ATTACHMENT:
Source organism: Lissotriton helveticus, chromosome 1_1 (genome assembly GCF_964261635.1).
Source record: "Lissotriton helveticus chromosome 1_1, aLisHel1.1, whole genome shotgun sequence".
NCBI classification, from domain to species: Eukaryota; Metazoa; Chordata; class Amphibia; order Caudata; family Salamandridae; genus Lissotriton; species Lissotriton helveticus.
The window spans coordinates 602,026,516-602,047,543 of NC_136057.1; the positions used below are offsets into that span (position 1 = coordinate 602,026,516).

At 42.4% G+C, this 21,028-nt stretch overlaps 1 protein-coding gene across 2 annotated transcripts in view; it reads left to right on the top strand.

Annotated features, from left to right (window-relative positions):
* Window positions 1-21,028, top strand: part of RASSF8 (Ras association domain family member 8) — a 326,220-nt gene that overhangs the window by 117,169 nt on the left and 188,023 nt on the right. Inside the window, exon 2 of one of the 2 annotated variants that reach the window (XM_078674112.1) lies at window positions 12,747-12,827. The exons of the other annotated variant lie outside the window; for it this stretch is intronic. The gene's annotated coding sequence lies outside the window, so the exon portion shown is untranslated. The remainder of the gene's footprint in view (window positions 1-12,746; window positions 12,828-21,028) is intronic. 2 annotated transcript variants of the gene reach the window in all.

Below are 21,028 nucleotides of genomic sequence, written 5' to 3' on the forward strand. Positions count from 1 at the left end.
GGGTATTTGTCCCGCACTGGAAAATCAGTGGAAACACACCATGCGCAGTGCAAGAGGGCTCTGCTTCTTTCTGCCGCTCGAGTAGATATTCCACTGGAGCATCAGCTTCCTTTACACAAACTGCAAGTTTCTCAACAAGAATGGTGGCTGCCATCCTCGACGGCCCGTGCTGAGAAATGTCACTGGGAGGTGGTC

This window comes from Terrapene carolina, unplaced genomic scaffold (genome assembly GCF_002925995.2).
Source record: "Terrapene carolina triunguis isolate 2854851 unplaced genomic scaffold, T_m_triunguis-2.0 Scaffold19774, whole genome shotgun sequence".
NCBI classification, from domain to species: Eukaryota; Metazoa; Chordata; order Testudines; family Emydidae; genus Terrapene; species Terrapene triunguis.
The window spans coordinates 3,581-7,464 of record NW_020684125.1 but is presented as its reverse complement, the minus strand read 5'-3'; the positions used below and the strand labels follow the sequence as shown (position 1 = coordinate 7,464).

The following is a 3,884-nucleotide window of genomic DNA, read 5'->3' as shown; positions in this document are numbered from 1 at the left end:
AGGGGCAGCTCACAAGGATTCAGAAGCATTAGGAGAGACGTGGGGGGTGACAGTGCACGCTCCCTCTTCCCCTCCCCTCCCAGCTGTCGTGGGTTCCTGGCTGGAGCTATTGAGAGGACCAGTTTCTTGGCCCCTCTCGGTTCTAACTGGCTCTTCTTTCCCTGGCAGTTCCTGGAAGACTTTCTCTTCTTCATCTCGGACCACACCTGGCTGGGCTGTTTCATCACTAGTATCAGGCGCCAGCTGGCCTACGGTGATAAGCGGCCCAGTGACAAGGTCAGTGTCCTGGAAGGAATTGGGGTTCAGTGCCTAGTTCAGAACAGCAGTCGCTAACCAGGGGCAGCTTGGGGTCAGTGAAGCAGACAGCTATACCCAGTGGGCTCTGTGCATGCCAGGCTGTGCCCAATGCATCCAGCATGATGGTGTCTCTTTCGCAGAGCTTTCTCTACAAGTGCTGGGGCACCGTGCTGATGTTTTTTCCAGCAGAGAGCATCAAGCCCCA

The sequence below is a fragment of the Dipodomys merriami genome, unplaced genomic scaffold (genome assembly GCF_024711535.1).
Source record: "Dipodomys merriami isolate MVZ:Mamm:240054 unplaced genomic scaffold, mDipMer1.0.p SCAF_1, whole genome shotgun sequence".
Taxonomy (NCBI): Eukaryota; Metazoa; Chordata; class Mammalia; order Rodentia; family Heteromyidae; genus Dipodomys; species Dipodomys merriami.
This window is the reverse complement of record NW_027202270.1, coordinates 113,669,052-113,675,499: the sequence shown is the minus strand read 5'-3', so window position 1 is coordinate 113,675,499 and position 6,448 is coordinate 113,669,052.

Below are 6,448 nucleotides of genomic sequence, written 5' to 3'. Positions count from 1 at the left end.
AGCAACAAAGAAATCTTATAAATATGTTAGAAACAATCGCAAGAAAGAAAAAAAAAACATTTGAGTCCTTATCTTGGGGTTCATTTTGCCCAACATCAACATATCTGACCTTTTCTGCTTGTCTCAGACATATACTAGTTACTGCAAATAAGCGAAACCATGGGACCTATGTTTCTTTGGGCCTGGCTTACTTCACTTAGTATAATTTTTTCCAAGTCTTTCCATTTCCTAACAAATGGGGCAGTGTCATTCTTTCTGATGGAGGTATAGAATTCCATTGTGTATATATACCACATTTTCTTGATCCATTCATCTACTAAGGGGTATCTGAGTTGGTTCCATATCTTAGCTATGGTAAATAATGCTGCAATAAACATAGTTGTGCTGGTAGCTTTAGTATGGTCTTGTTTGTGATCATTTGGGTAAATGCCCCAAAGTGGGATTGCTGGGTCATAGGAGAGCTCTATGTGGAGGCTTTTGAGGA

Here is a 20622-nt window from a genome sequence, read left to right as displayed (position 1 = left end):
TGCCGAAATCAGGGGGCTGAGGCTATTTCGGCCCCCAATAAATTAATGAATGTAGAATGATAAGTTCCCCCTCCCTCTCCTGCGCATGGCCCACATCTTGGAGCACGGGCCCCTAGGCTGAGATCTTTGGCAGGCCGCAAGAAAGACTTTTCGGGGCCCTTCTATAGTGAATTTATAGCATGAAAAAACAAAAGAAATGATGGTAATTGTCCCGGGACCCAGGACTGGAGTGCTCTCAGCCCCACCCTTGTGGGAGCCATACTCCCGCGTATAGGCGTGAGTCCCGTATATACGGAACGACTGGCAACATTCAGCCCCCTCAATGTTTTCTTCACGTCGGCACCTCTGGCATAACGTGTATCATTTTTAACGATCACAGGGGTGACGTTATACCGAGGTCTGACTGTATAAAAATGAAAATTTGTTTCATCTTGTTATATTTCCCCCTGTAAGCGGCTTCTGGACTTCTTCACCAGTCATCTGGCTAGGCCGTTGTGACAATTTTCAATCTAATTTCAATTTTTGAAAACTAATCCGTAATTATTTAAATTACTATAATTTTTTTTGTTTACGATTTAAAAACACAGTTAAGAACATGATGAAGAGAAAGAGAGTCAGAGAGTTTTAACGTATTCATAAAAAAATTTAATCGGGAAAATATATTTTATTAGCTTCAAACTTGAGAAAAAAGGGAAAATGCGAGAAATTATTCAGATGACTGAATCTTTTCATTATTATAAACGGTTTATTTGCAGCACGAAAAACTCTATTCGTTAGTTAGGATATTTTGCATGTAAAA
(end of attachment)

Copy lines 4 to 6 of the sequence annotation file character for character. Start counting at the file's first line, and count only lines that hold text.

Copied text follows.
The window spans coordinates 602,026,516-602,047,543 of NC_136057.1; the positions used below are offsets into that span (position 1 = coordinate 602,026,516).

At 42.4% G+C, this 21,028-nt stretch overlaps 1 protein-coding gene across 2 annotated transcripts in view; it reads left to right on the top strand.

Annotated features, from left to right (window-relative positions):